College Football 2012 Top 150 Players: No. 123 Braxton Miller, Ohio State QB
Every day here at Your Best 11, we are counting down to the start of the regular season with our top 150 players for the 2012 season.
No. 123: Braxton Miller, No. 5, Ohio State, Quarterback
The growth that Miller showed from his first start against Colorado to the final game of the season was immense.
Against Colorado, he was lost, confused and running for his life. Against Florida, even in a loss, he was composed, together and making good decisions with the football.
Along the way, we saw him be wildly inept—like going 1-of-4 against Illinois—and darn near wizardly, a pair of overthrows from beating Michigan.
This year, with Urban Meyer at the helm, Miller should grow into one of the nation's better players at the quarterback position.
Raw athleticism. Miller is one of the best athletes in the country, and we knew that when he committed to Ohio State.
He showed flashes of true brilliance against Nebraska, Wisconsin and Michigan in Big Ten play. He's a special talent that can run away from defenders, shake off would-be tacklers and has the arm strength to be an effective quarterback.
Until his injury against Nebraska, the Buckeyes were well on their way to defeating the Cornhuskers.
Something that people do not always mention about Miller that must certainly be noted is his leadership ability.
These Buckeyes players, old and young, offense and defense, respond to his quiet leadership. He is not a yelling, screaming, rah, rah, rah guy, but he brings a confidence that his teammates fed off of.
With Miller in the game in 2011, Ohio State was a completely different team from a mental standpoint than when Joe Bauserman was under center.
Ordinarily, when a quarterback has decision-making as a weakness, it means he is throwing a lot of interceptions. That is not the case with Miller, who threw just four picks in his first year.
Miller's decision-making issues revolve around his inability to stick to the plan and throw the ball downfield. It is a bit of a trust issue—in himself, in his weapons and in his own coaches' faith in his abilities.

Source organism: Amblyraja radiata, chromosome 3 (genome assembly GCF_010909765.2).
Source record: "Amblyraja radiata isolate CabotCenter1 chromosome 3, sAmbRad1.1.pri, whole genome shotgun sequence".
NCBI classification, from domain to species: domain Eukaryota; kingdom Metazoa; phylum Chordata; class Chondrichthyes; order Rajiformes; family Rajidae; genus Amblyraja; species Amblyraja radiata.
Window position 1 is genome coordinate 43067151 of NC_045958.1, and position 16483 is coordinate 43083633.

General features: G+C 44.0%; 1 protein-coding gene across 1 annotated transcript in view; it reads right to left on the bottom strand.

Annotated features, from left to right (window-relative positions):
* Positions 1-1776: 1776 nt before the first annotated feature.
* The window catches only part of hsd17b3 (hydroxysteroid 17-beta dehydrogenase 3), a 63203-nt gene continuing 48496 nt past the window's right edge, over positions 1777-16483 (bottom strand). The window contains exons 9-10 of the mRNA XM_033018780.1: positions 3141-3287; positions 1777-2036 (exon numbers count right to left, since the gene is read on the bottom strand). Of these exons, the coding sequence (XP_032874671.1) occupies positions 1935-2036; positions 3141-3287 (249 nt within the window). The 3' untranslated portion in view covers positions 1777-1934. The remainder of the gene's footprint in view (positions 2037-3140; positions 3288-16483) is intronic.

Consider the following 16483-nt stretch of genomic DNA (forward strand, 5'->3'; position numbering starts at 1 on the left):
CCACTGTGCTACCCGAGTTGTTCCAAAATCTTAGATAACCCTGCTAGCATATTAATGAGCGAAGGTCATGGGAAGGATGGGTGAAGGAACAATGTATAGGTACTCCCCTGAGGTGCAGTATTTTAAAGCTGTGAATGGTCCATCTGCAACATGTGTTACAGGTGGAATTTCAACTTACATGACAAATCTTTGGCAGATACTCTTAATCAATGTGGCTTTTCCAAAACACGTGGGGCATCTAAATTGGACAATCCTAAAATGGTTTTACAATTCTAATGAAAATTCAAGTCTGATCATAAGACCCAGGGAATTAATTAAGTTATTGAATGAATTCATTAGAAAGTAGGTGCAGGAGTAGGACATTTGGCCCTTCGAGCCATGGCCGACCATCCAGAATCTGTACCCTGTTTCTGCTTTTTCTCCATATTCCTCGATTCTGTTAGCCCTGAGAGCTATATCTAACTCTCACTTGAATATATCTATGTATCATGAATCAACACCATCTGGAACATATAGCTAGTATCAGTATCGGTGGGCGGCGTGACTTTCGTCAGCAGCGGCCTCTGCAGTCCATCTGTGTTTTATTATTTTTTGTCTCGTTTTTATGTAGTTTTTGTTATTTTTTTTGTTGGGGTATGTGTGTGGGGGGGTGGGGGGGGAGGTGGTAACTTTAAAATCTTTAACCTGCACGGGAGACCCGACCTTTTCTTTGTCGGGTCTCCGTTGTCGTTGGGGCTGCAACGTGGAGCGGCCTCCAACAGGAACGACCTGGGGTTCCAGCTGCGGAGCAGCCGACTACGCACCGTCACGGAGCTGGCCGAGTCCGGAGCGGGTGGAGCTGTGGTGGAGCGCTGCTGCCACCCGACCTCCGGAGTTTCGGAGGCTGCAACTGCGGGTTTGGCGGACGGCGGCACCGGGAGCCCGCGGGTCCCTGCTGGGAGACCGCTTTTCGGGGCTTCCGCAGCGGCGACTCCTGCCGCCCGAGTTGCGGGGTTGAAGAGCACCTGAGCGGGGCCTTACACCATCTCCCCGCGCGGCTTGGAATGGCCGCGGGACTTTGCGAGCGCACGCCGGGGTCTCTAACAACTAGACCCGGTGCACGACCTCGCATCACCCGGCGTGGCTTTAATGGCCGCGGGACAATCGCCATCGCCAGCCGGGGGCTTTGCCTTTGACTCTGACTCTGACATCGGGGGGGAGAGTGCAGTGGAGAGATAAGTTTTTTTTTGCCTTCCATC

Miller was apt to tuck the ball and run to get what he could get on the ground instead of making the decision to throw the ball after his first or second read was not open out of the gate.
In 2012, he has to make those decisions to throw the ball in order to keep defenses honest and maximize the production for this new offense.
Two great things happened for Miller in 2011: He got extensive playing experience that acclimated him to the game, and Gene Smith hired Urban Meyer.
Instead of having to wait until year two to get up to the speed of the college level, Miller is already well versed in how fast defenses come at him and how to handle pressure.
Now, with Urban Meyer and Tom Herman calling the shots, Miller can focus on meshing his skills with the new scheme.
On the field, expect Miller's talents to be put to use.
He has Jake Stoneburner, one of the nation's best tight ends, at his disposal, as well as Devin Smith, a dynamic player at the wide receiver position. The Buckeyes also have a stable of capable running backs, all working in a scheme that will give them plenty of opportunities.
After a season in which he only threw for 1,159 yards, look for Miller to—at worst—double that number while remaining effective on the ground.
Meyer has faith in his rising sophomore, and Miller should be one of the top four or five quarterbacks in the Big Ten this season.
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